The beef and pork industries are making extra efforts to hawk their products. For the beef industry, this makes sense: their two-year old effort to create "Masters of Beef Advocacy" is meant to reverse losses in market share driven in part by negative perceptions of their products (i.e. beef is fatty and leads to heart attacks, high cholesterol, etc.). This great Wall Street Journal chart, using USDA data on per capita meat consumption, shows clearly that the beef industry started losing ground in the mid-1970s, just as these sort of health concerns emerged:


For the pork industry, on the other hand, believing that a new slogan—in particular, one as vague as "Pork: Be Inspired"—will change the fate of products that have been consumed at more or less the same rate for decades seems foolish.

This new slogan replaces the more aspirational "Pork: The Other White Meat," which didn't do much for pork sales, apparently, but at least made sense. According to the USDA figures, the real success story is chicken.

What's interesting here is the divergent role the federal government has played in promoting pork and chicken. As Grist's Tom Philpott writes, "The marketing wizards behind this campaign are funded by the NPB [National Pork Board], which is a federally-mandated entity that's one of several so-called USDA "Check-off programs" responsible for marketing, some might say hyping, various agricultural products like pork, milk, cheese, and beef." The money comes from the industry, but the mandate comes from the government. The USDA data in the chart above indicate, however, that the government's boosterism is not, in this case, doing much good.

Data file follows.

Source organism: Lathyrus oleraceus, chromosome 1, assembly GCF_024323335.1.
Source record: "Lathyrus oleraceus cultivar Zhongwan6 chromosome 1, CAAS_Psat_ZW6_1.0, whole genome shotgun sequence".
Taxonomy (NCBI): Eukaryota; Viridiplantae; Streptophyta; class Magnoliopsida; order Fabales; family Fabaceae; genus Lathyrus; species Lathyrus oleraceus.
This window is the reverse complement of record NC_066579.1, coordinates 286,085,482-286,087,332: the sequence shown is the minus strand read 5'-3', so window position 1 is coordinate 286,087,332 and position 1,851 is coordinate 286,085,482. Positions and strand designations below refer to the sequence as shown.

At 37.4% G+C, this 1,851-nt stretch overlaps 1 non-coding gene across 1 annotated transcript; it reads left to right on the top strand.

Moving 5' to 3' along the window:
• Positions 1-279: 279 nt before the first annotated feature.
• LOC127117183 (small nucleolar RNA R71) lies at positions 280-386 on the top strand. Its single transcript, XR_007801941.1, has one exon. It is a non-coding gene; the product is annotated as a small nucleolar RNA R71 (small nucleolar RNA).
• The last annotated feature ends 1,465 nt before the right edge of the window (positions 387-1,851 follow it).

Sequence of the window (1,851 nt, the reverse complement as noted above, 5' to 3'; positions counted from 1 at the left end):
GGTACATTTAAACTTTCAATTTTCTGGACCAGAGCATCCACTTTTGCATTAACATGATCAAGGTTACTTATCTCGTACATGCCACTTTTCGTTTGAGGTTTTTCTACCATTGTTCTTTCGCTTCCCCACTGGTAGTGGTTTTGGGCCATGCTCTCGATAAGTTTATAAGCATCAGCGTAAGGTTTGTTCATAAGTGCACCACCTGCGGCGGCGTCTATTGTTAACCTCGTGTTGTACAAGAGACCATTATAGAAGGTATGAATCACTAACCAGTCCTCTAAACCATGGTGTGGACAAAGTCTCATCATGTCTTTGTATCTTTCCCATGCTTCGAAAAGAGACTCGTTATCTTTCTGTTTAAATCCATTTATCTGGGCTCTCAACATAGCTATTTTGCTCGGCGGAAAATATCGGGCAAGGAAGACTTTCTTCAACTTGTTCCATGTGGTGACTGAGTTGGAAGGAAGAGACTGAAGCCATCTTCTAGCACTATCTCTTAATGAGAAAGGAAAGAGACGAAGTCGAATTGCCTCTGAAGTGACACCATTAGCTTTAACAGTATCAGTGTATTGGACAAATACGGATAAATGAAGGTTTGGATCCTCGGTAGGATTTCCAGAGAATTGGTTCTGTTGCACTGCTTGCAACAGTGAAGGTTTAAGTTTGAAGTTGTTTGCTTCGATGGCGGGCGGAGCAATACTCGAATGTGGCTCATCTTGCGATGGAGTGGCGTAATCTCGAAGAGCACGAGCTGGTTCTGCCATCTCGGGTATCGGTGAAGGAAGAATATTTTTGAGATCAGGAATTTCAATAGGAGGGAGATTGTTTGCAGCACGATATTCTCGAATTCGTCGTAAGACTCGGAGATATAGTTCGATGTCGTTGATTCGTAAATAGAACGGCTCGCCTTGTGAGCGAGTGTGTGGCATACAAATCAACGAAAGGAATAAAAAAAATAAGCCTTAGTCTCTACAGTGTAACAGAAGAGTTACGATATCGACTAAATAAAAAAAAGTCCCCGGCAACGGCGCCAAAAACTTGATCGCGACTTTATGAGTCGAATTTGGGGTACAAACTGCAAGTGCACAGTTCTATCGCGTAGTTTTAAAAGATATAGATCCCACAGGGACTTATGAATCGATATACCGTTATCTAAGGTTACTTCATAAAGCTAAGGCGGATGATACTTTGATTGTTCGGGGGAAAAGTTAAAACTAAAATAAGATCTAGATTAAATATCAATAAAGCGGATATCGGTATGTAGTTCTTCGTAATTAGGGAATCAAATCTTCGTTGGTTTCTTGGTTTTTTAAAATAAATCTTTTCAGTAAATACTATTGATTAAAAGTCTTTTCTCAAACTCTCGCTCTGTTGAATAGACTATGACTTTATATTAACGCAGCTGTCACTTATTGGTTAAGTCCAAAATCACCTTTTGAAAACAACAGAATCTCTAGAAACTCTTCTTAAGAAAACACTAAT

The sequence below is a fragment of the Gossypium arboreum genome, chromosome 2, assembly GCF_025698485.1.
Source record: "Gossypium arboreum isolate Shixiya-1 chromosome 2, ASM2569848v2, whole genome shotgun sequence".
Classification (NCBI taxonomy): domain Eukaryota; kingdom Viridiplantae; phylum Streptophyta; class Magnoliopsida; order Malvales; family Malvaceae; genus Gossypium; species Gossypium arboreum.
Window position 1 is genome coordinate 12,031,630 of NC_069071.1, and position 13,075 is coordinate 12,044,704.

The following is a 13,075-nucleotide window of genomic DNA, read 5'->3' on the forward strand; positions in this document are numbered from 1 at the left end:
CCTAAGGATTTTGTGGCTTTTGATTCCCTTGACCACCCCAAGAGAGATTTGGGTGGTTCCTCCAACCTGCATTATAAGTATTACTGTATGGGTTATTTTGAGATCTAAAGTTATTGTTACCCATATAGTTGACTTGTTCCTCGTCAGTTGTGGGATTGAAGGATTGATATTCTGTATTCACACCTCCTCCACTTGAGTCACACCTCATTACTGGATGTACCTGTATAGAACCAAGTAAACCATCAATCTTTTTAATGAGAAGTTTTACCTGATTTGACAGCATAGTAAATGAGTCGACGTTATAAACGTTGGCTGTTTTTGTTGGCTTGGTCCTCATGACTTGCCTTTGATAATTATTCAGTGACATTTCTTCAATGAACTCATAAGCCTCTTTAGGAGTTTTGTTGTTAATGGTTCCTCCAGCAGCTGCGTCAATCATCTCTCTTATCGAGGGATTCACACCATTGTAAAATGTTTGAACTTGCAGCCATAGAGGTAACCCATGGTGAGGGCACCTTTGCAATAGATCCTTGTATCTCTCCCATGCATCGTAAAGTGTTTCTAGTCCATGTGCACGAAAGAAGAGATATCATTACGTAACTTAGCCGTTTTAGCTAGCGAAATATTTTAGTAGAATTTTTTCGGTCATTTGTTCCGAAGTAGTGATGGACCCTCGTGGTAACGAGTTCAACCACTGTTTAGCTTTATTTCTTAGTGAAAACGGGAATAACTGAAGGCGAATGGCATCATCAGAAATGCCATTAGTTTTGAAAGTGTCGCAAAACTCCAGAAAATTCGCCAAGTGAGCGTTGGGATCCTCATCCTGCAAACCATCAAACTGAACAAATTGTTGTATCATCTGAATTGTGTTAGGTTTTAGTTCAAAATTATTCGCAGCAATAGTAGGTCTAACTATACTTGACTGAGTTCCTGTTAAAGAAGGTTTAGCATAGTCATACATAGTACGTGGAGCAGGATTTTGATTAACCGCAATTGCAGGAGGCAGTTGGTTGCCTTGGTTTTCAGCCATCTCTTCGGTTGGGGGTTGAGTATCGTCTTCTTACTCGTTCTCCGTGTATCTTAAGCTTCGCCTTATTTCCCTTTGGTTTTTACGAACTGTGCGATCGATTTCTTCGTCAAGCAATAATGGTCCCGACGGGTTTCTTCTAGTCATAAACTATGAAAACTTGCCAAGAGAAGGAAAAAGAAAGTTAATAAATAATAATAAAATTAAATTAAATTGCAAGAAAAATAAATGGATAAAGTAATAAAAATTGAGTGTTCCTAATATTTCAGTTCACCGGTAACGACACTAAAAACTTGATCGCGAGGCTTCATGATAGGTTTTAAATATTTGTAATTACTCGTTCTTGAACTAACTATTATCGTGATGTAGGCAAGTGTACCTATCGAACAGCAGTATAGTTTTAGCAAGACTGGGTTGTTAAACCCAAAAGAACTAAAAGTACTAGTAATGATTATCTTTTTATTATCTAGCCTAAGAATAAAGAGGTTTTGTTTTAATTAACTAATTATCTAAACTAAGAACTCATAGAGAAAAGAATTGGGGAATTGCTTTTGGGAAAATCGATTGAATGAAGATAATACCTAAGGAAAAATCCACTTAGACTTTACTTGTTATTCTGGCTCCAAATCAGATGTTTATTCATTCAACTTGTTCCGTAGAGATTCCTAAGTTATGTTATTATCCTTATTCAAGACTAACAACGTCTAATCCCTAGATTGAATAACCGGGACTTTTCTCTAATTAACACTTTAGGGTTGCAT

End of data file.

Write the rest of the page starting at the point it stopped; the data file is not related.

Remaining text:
The federal government had a much more efficient method for promoting the growth of the chicken industry: it bought chicken. Before the 1920s, chickens were too valuable as egg producers to regularly feature on the dinner table, but by the time World War II had started, chicken farming had become its own industry. Chicken was cheap, and so the government bought it to feed soldiers and encouraged consumers to buy it in order to free up beef and pork supplies.

After that initial boost, the chicken industry's growth depended--and still depends--on its inclusion in prepared and fast foods. If the USDA really wanted to promote pork sales, its marketing campaign should probably be focused on convincing consumers that pork wiener schnitzel is basically equivalent to chicken tenders and pushing WalMart to ensure that both are available in its frozen food section.

But, of course, what the USDA should actually be doing is convincing Americans to eat less pork, milk, cheese and beef and marketing initiatives like Meatless Monday. In the absence of those sort of efforts, those who'd rather be inspired by kale than bacon might want to check this list of yummy-looking recipes from Food52.